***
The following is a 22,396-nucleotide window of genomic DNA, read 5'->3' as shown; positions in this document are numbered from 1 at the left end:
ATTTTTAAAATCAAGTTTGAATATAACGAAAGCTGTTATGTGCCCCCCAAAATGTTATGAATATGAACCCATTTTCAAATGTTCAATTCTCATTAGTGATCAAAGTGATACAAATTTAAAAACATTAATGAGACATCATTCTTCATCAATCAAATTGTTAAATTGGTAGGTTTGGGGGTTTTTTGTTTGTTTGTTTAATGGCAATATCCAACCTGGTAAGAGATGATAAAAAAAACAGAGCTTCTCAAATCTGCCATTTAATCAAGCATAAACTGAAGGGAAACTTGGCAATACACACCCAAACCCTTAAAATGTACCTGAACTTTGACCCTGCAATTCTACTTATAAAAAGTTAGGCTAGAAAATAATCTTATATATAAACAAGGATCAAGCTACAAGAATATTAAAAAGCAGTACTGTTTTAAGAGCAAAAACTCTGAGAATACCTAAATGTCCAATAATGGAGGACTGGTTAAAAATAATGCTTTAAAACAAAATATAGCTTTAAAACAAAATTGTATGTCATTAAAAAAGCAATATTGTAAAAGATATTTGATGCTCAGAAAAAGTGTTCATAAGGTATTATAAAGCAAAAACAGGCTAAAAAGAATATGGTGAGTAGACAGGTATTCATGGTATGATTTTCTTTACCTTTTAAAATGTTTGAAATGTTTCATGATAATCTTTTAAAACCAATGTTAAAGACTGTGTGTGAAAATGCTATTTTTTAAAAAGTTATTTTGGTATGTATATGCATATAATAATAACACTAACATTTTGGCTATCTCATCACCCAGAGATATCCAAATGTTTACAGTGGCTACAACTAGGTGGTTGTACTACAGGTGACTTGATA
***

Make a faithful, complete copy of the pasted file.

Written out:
The following is a 22,396-nucleotide window of genomic DNA, read 5'->3' as shown; positions in this document are numbered from 1 at the left end:
ATTTTTAAAATCAAGTTTGAATATAACGAAAGCTGTTATGTGCCCCCCAAAATGTTATGAATATGAACCCATTTTCAAATGTTCAATTCTCATTAGTGATCAAAGTGATACAAATTTAAAAACATTAATGAGACATCATTCTTCATCAATCAAATTGTTAAATTGGTAGGTTTGGGGGTTTTTTGTTTGTTTGTTTAATGGCAATATCCAACCTGGTAAGAGATGATAAAAAAAACAGAGCTTCTCAAATCTGCCATTTAATCAAGCATAAACTGAAGGGAAACTTGGCAATACACACCCAAACCCTTAAAATGTACCTGAACTTTGACCCTGCAATTCTACTTATAAAAAGTTAGGCTAGAAAATAATCTTATATATAAACAAGGATCAAGCTACAAGAATATTAAAAAGCAGTACTGTTTTAAGAGCAAAAACTCTGAGAATACCTAAATGTCCAATAATGGAGGACTGGTTAAAAATAATGCTTTAAAACAAAATATAGCTTTAAAACAAAATTGTATGTCATTAAAAAAGCAATATTGTAAAAGATATTTGATGCTCAGAAAAAGTGTTCATAAGGTATTATAAAGCAAAAACAGGCTAAAAAGAATATGGTGAGTAGACAGGTATTCATGGTATGATTTTCTTTACCTTTTAAAATGTTTGAAATGTTTCATGATAATCTTTTAAAACCAATGTTAAAGACTGTGTGTGAAAATGCTATTTTTTAAAAAGTTATTTTGGTATGTATATGCATATAATAATAACACTAACATTTTGGCTATCTCATCACCCAGAGATATCCAAATGTTTACAGTGGCTACAACTAGGTGGTTGTACTACAGGTGACTTGATA